Loading...
Larger font
Smaller font
Copy
Print
Contents
  • Results
  • Related
  • Featured
No results found for: "undefined".
  • Weighted Relevancy
  • Content Sequence
  • Relevancy
  • Earliest First
  • Latest First
    Larger font
    Smaller font
    Copy
    Print
    Contents

    CHRONOLOGY OF THE WORLD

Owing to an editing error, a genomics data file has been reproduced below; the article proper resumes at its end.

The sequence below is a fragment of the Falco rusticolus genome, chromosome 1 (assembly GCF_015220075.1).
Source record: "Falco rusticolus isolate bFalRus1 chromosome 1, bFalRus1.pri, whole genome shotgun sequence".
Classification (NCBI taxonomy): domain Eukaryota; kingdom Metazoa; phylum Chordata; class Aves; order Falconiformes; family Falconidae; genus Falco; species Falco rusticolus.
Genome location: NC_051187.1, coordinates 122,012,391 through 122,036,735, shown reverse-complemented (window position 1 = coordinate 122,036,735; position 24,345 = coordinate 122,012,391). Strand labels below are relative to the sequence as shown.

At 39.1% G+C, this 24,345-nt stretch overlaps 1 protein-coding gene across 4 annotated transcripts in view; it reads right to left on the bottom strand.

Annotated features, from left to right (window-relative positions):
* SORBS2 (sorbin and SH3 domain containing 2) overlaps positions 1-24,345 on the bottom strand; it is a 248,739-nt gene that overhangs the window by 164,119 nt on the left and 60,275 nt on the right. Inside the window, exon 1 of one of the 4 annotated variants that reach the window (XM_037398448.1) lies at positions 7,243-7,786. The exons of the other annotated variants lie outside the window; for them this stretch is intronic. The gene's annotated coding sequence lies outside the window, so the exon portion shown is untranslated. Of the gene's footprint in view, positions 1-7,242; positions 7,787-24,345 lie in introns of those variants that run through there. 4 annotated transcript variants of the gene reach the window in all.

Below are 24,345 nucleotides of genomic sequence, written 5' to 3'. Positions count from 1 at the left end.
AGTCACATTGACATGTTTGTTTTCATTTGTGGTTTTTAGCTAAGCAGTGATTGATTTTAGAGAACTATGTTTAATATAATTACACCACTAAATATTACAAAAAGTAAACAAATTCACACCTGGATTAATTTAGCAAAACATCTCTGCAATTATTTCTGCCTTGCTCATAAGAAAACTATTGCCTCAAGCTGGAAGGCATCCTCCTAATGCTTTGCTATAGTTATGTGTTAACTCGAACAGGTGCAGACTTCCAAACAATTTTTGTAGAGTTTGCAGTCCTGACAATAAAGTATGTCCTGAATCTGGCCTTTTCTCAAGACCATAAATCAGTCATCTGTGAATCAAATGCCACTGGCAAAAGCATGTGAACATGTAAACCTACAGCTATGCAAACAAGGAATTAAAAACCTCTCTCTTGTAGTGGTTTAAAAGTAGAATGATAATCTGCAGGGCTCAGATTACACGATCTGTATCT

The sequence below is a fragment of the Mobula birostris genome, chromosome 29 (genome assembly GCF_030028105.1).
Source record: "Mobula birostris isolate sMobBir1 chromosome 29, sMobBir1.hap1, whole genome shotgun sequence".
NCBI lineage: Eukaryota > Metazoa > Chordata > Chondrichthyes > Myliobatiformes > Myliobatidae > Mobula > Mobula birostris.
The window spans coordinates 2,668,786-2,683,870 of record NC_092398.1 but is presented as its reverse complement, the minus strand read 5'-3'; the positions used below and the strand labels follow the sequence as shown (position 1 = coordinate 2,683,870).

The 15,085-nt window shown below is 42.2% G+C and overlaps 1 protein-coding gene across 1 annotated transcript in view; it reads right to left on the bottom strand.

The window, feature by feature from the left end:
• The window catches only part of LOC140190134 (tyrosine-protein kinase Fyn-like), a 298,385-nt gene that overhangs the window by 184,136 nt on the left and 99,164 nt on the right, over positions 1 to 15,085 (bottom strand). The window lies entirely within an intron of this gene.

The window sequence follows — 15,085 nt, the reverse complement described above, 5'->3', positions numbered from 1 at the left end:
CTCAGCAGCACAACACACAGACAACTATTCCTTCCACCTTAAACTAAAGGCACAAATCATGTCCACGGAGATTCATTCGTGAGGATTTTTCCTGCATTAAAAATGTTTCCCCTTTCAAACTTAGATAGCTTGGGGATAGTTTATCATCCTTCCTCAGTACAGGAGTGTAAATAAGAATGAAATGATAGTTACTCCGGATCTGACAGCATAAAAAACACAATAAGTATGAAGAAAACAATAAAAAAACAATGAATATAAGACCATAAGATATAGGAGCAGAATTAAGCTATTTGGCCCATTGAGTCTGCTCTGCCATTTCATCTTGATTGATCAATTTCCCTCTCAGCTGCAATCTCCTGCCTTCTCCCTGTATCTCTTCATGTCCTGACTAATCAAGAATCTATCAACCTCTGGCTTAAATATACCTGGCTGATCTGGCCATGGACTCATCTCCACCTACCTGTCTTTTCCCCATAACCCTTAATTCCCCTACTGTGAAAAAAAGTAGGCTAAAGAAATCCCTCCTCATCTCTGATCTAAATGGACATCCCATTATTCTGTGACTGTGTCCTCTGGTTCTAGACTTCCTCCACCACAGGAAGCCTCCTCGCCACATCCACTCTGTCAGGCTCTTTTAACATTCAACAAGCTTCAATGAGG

It is said there are difficulties connected with the subject which make it impossible to fix upon any thing with certainty, and none but fanatics will have any thing to do with it. We will say nothing of the reflection which such a view of the subject casts upon God, who has directed us to the prophecies to guide us in the midst of the greatest dangers, for what is it but tantalizing us to give such a direction if the prophecies cannot answer their design? The supposed difficulties, however, are not so great as we at first sight might apprehend. “It is impossible,” we are told, “for any one to tell the age of the world.” Very well. No one pretends to tell, positively how long the world has stood, but still it is believed there are serious reasons for supposing that its age is not far from 6000 years. And if a general tradition,—which supposes that the present order of things is to be changed at the end of six thousand years, and which appears to be founded upon some portions of the word of God, may be worthy of our attention,—from what we can tell of the chronology of the world, it appears to harmonize with the more certain indications of the plainer prophecies. Dr. Weeks has strung up a catalogue of what he calls “mistakes of Mr. Miller and his friends, in relation to his chronology,” to the number of sixty. He might, on the same principle, have carried the number up to as many thousands, and then he might find as many more in every other system of chronology. But how he will make the apparent, contradictory statements of Josephus; and the variations from Ferguson, Rollin and Jahn, with Mr. Miller’s literary and theological deficiencies, “mistakes of Mr. Miller and his friends in relation to his chronology,” and all this without any criterion by which to make the test,—those who have the time and ability to devote to the subject can tell better than we. If any one should think it worth the while to make a new collection of “Curiosities of Literature,” they would find the Doctor’s article a rare specimen; it would be a perfect match for the celebrated performance of a clerical prototype, who preached some during sermons on the letter O. We wonder if the Doctor ever had anything to do with a permutation lottery! The Doctor seems to have fallen into the common “mistake” of making a jest of the subject, and to have forgotten that he is old enough to “put away childish things.” The fact that our Bible adopts the Hebrew record of time, and that this has been deemed of superior merit to the Samaritan, Septuagint, etc., is argument enough in favor of the source of our chronology, in the mind of all but those whose hyper-criticism has destroyed or impaired their confidence in the truth and faithfulness of God. And until some one can show that we may not rely upon it, or will furnish a better account, we cannot but regard its statements with some respect. That the Hebrew text gives a correct record of time from Adam to Moses, and from Saul to the time when the Old Testament scriptures close, we think there is little room to doubt. The period from which the difficulties arise is the time of the Judges. We have, so to speak, the depots and mile-posts all along on the track of time from Adam down to that period, and again from Saul down to the time of Ezra and Nehemiah. According to Mr. Miller’s calculation of the period of the Judges the time before Christ was 4157 years; according to Usher, 4004. That Mr. M. is near the truth, we have no doubt: that he or any other man can tell the exact time, we do not expect. The time given for that period by Paul, Acts 13:20, is very strongly in favor of Mr. Miller’s chronology.TSAM 13.3